Word on the street is that these White Pelicans migrated to Florida from the Great Lakes region. Anyone who has driven that distance can appreciate how long that journey is. While they have flown a long way from home, they enjoy huddling together, wing to wing, beak to beak on this sunny evening.
“Okay, perfect. Now, stand up straight with one foot in front of the other, step into the sunlight, look at me, and hold it right there.” Snap!
If only a wild bird would follow directions like that! If only a beautiful roseate spoonbill would show up when you go out with your camera hoping to capture something interesting. In the wild, the photographer shows up often and prepared with know how and good equipment hoping that the birds and the events will happen someday.
When it is time to process a digital image, some experience with Adobe Photoshop and Lightroom comes in handy. I was grateful to be prepared when this Roseate Spoonbill and I met at Corkscrew Swamp Sanctuary.
This mostly white bird seen in the southwest Florida swamp stumped some experienced bird watchers who were guessing its identity. What do you think? Yes, it looks like a heron with that long beak, but it’s not blue…at least not yet.
My first guess was the Wurdemann’s Heron, a mostly white mutation of the Great Blue Heron, that I had recently learned about and sighted in Rookery Bay. Don’t we love to put our newly found knowledge to work? But the Corkscrew Swamp Sanctuary naturalist gently corrected me: this is a juvenile Great Blue Heron.
If you have some birding knowledge to share, please leave a comment to this blog. I’m happy to start a conversation.
I’m captivated by the light and dark pink wings of the Roseate Spoonbill. When I find one feeding, I track it with my camera for a several minutes and try to snap an image when the bird opens its wings to hop over a log or something. When the wings open, you can see so much more color.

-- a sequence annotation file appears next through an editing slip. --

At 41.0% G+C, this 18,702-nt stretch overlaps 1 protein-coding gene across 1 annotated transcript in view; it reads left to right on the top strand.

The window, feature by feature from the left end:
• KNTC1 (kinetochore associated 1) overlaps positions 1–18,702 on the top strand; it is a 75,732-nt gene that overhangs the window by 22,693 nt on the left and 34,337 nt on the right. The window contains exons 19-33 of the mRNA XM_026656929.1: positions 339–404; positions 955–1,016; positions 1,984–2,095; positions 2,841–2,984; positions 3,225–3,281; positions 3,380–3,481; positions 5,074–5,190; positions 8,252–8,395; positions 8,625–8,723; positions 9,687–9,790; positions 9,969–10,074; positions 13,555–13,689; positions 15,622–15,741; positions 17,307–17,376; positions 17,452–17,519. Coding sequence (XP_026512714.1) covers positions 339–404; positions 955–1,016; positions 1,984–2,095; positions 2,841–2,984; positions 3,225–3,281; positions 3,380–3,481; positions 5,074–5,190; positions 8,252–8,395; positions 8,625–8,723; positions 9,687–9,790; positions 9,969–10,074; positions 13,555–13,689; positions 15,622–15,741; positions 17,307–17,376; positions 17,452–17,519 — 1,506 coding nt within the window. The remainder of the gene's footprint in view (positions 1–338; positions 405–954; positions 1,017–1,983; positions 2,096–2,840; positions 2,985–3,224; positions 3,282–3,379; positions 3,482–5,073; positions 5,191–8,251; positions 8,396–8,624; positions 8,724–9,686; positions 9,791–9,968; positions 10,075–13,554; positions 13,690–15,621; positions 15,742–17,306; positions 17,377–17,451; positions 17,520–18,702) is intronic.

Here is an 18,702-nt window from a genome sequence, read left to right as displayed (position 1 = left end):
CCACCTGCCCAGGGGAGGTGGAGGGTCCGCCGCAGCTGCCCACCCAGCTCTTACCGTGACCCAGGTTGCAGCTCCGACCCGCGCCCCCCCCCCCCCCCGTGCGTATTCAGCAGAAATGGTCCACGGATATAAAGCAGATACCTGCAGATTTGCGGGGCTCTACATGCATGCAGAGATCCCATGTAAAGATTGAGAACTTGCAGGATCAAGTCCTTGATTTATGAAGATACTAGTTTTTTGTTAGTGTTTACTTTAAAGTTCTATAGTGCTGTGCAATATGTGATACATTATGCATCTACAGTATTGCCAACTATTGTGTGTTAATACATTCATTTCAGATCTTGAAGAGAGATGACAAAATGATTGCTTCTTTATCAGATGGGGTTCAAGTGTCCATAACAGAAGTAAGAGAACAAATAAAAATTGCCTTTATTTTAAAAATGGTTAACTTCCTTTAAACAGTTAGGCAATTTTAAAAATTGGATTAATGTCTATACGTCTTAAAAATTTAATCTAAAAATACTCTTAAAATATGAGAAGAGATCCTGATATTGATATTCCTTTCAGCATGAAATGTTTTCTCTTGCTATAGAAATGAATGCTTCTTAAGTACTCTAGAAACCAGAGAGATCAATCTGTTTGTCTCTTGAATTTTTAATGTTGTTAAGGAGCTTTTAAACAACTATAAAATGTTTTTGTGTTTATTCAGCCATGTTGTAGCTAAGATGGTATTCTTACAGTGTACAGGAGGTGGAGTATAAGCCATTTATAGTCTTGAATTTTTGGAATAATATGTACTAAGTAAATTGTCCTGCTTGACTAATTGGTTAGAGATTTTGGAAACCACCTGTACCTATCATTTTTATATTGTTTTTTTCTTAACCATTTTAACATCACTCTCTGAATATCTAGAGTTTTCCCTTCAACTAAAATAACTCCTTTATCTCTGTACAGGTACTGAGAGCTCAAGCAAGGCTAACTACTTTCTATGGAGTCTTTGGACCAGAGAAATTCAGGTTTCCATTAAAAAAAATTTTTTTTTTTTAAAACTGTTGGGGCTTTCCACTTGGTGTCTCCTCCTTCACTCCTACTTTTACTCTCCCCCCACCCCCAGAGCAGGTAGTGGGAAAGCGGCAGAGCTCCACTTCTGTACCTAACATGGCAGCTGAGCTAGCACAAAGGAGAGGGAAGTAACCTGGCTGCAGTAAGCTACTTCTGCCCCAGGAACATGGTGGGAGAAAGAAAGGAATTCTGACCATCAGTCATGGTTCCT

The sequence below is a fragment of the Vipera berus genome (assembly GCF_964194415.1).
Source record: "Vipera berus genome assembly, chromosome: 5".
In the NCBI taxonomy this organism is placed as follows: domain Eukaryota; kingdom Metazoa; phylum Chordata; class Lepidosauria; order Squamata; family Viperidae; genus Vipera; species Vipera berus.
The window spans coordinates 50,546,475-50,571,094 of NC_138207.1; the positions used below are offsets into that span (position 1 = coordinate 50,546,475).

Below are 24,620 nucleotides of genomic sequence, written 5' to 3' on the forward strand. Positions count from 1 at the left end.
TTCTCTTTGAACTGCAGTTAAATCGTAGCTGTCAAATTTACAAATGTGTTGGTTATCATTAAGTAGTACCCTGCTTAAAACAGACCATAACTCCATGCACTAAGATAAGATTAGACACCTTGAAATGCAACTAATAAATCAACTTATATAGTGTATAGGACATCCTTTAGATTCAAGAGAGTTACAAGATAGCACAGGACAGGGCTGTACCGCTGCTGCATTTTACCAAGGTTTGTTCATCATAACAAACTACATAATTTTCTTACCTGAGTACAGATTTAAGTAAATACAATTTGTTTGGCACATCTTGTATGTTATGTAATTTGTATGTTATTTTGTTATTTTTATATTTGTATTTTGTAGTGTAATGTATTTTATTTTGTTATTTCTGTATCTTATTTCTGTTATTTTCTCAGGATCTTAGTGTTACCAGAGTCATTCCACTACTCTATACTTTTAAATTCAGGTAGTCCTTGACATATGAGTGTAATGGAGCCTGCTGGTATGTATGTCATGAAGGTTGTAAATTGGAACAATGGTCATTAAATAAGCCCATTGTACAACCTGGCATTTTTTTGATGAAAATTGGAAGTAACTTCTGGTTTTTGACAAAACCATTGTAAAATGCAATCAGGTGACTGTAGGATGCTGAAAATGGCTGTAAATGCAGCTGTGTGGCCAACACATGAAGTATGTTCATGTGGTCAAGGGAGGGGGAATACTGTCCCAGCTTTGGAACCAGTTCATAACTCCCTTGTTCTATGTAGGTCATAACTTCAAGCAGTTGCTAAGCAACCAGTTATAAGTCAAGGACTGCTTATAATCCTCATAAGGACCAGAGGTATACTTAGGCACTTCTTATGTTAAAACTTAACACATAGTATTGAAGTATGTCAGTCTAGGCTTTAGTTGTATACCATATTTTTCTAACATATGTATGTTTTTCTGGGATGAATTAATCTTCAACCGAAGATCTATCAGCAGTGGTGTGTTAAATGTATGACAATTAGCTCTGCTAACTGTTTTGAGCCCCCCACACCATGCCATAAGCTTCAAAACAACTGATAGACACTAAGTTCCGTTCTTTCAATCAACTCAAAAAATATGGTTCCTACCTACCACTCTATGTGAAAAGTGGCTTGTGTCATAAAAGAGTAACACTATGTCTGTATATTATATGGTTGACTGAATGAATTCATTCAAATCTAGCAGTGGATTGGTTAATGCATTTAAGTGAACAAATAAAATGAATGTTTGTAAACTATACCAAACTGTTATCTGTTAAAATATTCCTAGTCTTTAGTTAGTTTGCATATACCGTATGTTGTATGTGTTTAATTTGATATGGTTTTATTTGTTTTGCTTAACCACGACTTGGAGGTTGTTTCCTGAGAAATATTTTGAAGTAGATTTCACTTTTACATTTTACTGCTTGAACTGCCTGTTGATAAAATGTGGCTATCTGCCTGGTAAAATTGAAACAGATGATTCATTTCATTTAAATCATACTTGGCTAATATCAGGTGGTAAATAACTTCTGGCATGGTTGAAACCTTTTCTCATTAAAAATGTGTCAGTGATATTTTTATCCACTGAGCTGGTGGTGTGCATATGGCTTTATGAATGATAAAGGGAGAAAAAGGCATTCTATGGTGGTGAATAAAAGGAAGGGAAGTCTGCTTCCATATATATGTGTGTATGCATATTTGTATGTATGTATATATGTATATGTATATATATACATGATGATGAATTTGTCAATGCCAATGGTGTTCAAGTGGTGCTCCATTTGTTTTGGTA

I was curious what makes the bird such a beautiful shade of pink, so I did a little research. Like the flamingo, the roseate spoonbill gets its pink coloration partly from the food it eats, such as the crustaceans that feed on algae. Typical food for the roseate spoonbill includes small fish, shrimp, mollusks, snails and insects. (Source: Nature Works website.)
I’ve notice that the roseate spoonbills are social birds like their relations, the ibis. Both species feed in groups. When I observed this bird in Corkscrew Swamp Sanctuary near Naples, Florida, it was one of about eight birds feeding together. While the “Ding Darling” Nature Preserve in Sanibel Island is known for sightings of the spoonbills, I was not lucky enough to see them there this year (2018).
I love Nature and Birds and Learning in general, so I find it super exciting to be introduced to a beautiful bird that is new to me. I spotted and photographed my first Wurdemann’s Heron in Rookery Bay south of Naples, Florida in March 2018. What is a Wurdemann’s Heron, you might ask?
It is a color morph of the Great Blue Heron and the Great White Heron. The size resembles that of the Great Blue Heron I have seen. It is a handsome bird.
And one more image before he flew away.
Photographer’s note: these images were shot with the Sony a2r7 and the Sony Zeiss 100-400 mm lens (at 400mm) at 1000 ISO, f/8 and 1/800 or 1/1000 second. Evening light was low, and it was necessary use a fast shutter speed to freeze the motion of the boat I was on. The Sony performed well with minimal noise and a sharp rendition of the subject. These images were cropped and processed in Lightroom; the file size was reduced in Photoshop for the smooth loading on this blog post.
How is it that the “common cold” can reduce a vibrant and productive adult into feeling like this? My head aches; my appetite is gone; my nose is running, and when I try to talk, I cough. My husband takes one look at me and says, “You look terrible.”
While I have not been well enough to write or post for several days, I am starting to feel better today. I look forward to smoothing my feathers, clearing my vision and taking flight again soon.
It’s March and nesting season on Sanibel Island, Florida. While the mother osprey are tending eggs or new hatchlings in the nest, the fathers can be spotted nearby on the high branch of a tree. This father osprey is manning his high branch perch, even as the branch bobs in the wind.